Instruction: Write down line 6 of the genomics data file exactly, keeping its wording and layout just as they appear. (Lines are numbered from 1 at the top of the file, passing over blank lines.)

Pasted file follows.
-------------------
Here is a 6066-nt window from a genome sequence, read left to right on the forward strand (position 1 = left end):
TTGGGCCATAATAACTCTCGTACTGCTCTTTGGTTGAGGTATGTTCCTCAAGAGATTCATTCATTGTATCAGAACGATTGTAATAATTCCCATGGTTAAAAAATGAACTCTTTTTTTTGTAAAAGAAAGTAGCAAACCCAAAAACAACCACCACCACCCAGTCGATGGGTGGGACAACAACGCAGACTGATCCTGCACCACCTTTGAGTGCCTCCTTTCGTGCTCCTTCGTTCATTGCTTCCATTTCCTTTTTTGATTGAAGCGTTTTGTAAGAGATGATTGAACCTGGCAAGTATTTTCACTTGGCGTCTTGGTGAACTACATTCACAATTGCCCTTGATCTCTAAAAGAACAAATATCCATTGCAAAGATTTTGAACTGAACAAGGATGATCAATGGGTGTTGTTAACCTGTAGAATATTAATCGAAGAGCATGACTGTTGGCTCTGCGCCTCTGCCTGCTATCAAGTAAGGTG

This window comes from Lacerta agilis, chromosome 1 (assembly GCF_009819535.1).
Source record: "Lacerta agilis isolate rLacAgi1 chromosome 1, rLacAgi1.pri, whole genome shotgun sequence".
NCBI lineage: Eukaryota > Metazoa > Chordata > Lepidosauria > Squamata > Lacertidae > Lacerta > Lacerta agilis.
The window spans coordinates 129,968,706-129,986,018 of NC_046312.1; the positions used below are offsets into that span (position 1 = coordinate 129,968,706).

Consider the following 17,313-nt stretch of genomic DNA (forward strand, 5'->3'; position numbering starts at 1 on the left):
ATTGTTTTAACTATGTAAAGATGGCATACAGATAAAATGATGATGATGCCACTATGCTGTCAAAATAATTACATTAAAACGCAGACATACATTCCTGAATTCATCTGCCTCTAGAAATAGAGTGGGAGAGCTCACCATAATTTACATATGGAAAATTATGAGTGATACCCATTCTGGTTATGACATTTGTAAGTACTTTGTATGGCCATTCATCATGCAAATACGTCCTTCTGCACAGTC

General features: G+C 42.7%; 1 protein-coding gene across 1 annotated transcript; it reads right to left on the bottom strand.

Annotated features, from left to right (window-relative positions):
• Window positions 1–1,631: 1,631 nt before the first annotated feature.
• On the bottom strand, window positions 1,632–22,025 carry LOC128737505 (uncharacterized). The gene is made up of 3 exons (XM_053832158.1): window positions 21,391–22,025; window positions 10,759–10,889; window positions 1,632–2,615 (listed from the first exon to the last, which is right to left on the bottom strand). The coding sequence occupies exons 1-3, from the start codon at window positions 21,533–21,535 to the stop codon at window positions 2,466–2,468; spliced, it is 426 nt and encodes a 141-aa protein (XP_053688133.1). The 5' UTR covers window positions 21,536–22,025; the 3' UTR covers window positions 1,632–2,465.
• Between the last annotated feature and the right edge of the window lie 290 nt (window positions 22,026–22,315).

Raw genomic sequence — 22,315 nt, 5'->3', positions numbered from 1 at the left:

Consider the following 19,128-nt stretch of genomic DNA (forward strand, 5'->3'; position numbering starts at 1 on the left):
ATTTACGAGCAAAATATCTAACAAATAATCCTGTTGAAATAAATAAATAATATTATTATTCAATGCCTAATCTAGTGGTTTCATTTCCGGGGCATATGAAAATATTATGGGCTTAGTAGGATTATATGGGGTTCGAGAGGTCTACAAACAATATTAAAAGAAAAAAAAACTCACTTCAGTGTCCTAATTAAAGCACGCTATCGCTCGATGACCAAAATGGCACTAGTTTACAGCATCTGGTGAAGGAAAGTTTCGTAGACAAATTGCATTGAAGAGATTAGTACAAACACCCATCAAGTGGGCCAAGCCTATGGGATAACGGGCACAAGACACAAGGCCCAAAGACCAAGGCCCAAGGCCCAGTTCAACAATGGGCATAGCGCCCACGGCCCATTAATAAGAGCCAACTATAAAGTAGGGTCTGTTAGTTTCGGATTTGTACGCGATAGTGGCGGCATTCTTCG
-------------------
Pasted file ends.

The window spans coordinates 129,968,706-129,986,018 of NC_046312.1; the positions used below are offsets into that span (position 1 = coordinate 129,968,706).